But if it passes the point of annoyance then definitely go up to the nearest authority figure and tell them he is harassing you. Don't be afraid to get help off somebody. Don't let it get to the point of him grabbing you next time. Be polite, then be stern or/and use the tactics mentioned, then definitely seek help.

26

I used to work as a lifeguard at a pool and we occasionally had poorly behaved members. Most of the staff knew about who to keep an eye on and we would warn other lifeguards when we switched about problematic patrons. I can't recall anyone behaving the way you described but that person would have immediately had their membership revoked. Lifeguards do more than rescuing people, most of our time is spent managing patrons.

I would definitely report the incident to the pool's management because they need to be made aware of the situation. I would guess this is not a one time issue and this man will probably assault someone else if he hasn't already. The management needs to know so they can deal with him and protect other patrons.

In the future if something like this happens or even if you see him at the pool again tell the lifeguard on duty what happened and they will know to keep an eye on you/him.

You don't need to live with that kind of harassment and should be able to visit the pool without fearing what might happen. The best way to prevent it in the future is to speak up now.

21

You told him explicitly that you had no interest in him. Even after that he then followed you into the water and physically assaulted you.

This is a police issue. He absolutely is a threat (if not to you, then to the next woman) and if something happens again in the future then having reported the first incident weighs heavily in your favour.

It should also be reported to the lifeguard on duty who should have immediately removed him.

Please do not think of reporting this as an overreaction or assume that it will be a one-time issue.

12

As I couldn't get rid of the guy I escaped to the changing rooms and waited there for him to leave.

...

Tell the lifeguard? But his job is to rescue people from the water, not from sexual harassment?

If you ever find yourself in a situation where you legitimately fear for your safety, it is entirely appropriate to bring the situation to the attention of authority figures. The complex is there for you to swim, not for you to hide in the changing rooms. If you're not able to swim, then you are being cheated out of your use of the sports complex.

What you "should" have done: (note: I'm putting "should" in quotes because I want to emphasize that this is by no means "Things you should be bad about not doing" or anything along those lines. This is just what I, thinking about it removed from the stress of actually being in the moment, think the best way to handle it is.)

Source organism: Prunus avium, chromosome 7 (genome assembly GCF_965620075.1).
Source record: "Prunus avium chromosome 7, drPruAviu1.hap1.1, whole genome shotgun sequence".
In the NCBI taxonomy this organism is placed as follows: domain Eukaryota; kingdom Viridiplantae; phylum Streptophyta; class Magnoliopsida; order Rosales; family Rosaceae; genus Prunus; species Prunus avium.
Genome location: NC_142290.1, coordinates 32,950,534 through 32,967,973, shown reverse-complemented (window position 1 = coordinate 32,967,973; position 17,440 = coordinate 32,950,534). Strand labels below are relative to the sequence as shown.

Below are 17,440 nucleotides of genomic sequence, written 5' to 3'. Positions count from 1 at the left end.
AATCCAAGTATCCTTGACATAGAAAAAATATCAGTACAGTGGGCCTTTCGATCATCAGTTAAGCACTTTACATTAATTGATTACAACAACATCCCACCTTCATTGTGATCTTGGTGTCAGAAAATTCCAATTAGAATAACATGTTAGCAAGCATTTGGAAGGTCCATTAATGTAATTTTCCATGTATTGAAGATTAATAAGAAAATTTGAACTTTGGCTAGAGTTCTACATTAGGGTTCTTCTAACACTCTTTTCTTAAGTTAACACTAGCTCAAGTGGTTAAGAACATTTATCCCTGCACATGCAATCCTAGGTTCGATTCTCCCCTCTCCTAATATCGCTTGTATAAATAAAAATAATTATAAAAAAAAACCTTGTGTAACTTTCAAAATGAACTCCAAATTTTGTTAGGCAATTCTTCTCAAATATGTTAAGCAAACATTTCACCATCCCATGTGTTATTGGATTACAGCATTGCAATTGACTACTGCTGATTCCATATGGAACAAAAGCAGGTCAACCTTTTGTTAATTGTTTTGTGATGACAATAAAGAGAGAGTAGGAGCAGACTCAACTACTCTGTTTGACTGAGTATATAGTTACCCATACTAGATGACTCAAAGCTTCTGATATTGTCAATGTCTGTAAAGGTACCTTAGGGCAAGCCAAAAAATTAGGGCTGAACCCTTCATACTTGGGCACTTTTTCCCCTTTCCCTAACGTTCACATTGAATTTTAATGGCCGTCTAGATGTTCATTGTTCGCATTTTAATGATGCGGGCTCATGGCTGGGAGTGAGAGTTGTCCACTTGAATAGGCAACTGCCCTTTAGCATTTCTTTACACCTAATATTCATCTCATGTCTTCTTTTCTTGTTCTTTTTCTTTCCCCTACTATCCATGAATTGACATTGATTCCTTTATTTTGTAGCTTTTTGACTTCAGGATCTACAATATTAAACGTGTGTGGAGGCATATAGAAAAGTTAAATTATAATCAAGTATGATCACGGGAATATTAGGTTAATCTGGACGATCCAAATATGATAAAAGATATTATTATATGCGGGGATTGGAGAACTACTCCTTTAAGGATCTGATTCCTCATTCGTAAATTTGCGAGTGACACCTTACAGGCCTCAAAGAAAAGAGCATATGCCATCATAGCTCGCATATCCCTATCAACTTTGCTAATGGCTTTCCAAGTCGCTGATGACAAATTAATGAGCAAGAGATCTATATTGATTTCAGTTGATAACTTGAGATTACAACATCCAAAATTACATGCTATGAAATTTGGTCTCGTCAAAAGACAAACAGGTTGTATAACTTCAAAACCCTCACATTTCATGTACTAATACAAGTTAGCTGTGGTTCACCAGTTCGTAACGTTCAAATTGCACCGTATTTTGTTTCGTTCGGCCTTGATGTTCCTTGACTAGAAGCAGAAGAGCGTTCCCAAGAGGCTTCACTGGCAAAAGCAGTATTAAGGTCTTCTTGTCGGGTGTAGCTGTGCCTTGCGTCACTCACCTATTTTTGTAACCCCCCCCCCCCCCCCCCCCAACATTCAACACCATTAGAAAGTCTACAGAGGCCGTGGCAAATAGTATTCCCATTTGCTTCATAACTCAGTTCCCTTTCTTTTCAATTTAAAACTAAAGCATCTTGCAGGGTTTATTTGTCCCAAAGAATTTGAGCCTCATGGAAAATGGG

• Once it became clear that he wasn't going to take "no" for answer, tell him that he's making you uncomfortable, and tell him that you don't want him to interact with you any further. If he does interact with you any further, talk to management/security/lifeguard, and ask them to tell him that if he continues to harass him, he will be banned from the complex.
  • When he touched you: loudly tell him to stop touching you. Go to management/security/lifeguard and ask that he be told to leave the complex. File a police report.

What you should do now:

  1. File a police report.
  2. Contact the management of the complex, ask them to, if not ban him from the complex, tell him that if he harasses you any further, he will be banned.
  3. If the management refuses to do either, have someone else tell him that you do not wish to engage with him any further, and if he interacts with you any further, you will ask that he be banned from the complex, and you will likely pursue legal action. Do not engage with him yourself if you can help it. If he interacts with you before you're able to do the above, just tell him the above yourself, and do not interact with him any further.
  4. If he interacts with you after you've done 3), contact the management and ask that he be banned from the complex.
  5. If the complex refuses, then your next action depends on your relationship with the complex. If it's a private complex, you should at least demand your dues be refunded, if not sue. If it's a public (as in, tax-payer funded), or if you have access to the complex from some long-term contract (such as it being part of your apartment complex or university facilities), then suing is definitely appropriate; you have a right to use the facility (in the former case, as a citizen, in the latter case, contractual), and failing to make your use of the facility tolerable is a deprivation of that right. (Note: further causes of action depend somewhat on the jurisdiction. If you're in the US, another cause of action would be Title IX.)